There are two types of companies in today’s modern economy: those that have digital technologies and are getting by; and those that are sharply focusing digital solutions to accelerate their place in the market.

In a recent Harvard Business Review article, James Manyika, Gary Pinkus and Sree Ramaswamy presented an analysis of the digital phenomenon, observing that there is a direct correlation between savvy digital adoption and heightened corporate innovation and performance. They identify the two worlds as the “haves” and the “have-mores.”

However, the researchers note, the companies that are behind aren’t the ones who have been reluctant to invest in equipment and systems – “most sectors and companies now spend heavily on IT.” The gap, they claim, “is in the degree of digital usage.” For example, leading companies are more likely to encourage digital engagement with suppliers and customers. “This engagement can range from digital payments and advertising to interactions on social media and in virtual marketplaces,” they said. Digital technologies in the workplace also make a difference.

Manyika, Pinkus and Ramaswamy did not address the insurance sector directly, but it’s worth noting the spirit of their analysis. That is, companies may be pouring a great deal of money into technology, but this only takes things so far. Dropping technology in and of itself on top of an organization will not deliver overnight success. If anything, it could exacerbate underlying management issues. To succeed in the digital era, it takes forward-thinking and inspired management, that is open to change, and willing to test and experiment.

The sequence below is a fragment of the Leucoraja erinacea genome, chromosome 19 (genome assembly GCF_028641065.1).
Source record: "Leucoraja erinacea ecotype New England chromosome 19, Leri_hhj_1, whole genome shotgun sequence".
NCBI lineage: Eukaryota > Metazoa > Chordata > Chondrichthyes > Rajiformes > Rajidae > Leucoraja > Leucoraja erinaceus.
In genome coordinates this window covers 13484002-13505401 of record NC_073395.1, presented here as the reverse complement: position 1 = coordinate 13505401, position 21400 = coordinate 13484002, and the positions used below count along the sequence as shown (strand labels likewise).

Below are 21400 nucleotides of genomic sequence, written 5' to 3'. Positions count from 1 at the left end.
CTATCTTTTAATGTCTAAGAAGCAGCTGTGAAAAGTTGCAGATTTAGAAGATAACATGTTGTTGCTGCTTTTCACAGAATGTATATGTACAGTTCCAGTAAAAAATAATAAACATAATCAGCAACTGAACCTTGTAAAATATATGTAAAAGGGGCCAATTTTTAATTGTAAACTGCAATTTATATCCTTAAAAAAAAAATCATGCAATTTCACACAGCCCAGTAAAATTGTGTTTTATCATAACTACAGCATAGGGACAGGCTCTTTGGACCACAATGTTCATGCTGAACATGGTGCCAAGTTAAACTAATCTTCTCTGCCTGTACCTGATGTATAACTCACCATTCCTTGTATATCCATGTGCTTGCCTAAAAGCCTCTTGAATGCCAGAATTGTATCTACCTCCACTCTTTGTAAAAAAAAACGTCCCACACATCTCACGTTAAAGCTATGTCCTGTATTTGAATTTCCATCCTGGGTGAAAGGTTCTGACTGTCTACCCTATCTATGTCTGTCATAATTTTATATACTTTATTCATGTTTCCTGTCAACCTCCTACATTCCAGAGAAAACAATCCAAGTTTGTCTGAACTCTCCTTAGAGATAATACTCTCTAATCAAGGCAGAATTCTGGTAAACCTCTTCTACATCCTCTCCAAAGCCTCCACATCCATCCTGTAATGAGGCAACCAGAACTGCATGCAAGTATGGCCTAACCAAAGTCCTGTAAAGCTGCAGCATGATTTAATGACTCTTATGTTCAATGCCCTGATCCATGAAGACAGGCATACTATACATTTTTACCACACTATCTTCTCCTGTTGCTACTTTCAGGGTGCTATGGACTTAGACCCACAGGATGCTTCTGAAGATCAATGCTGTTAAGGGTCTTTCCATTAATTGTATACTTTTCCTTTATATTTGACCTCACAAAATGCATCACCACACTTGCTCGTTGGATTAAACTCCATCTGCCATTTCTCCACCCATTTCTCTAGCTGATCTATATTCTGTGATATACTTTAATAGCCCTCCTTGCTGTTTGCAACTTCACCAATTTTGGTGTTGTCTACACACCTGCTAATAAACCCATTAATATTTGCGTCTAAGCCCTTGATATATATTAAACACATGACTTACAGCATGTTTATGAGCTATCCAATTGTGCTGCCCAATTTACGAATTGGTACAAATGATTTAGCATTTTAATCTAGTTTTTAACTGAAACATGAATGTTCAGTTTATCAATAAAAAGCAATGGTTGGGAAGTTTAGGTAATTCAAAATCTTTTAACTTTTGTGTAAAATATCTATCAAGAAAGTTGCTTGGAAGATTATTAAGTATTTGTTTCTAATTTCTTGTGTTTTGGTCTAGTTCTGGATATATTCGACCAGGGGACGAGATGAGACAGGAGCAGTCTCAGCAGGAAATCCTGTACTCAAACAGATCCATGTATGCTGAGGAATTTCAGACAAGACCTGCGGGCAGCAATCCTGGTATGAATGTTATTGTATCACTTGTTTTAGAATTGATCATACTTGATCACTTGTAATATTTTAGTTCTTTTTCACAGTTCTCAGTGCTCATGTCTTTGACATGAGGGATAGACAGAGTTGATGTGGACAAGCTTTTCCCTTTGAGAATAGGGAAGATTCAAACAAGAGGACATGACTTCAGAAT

In a post looking at the HBR analysis, Daniel Newman, CEO of Broadsuite Media Group and President of V3B, also suggests that many businesses make heavy investments in hardware expecting digital miracles. “Investing too much in cutting-edge hardware may not be the best tactic,” he states. “As we move away from the era of Moore’s Law, it’s becoming more important to focus on business-savvy software applications and cloud platforms that can make use of existing technology. Look for software that help make data and business functions more actionable, and use the cloud to make it cheaper and easier to access.”

Agility – not expensive technology solutions – make digital a success, Newman adds, Today’s cloud-based solutions help pave the way to such business-savvy software, he says.

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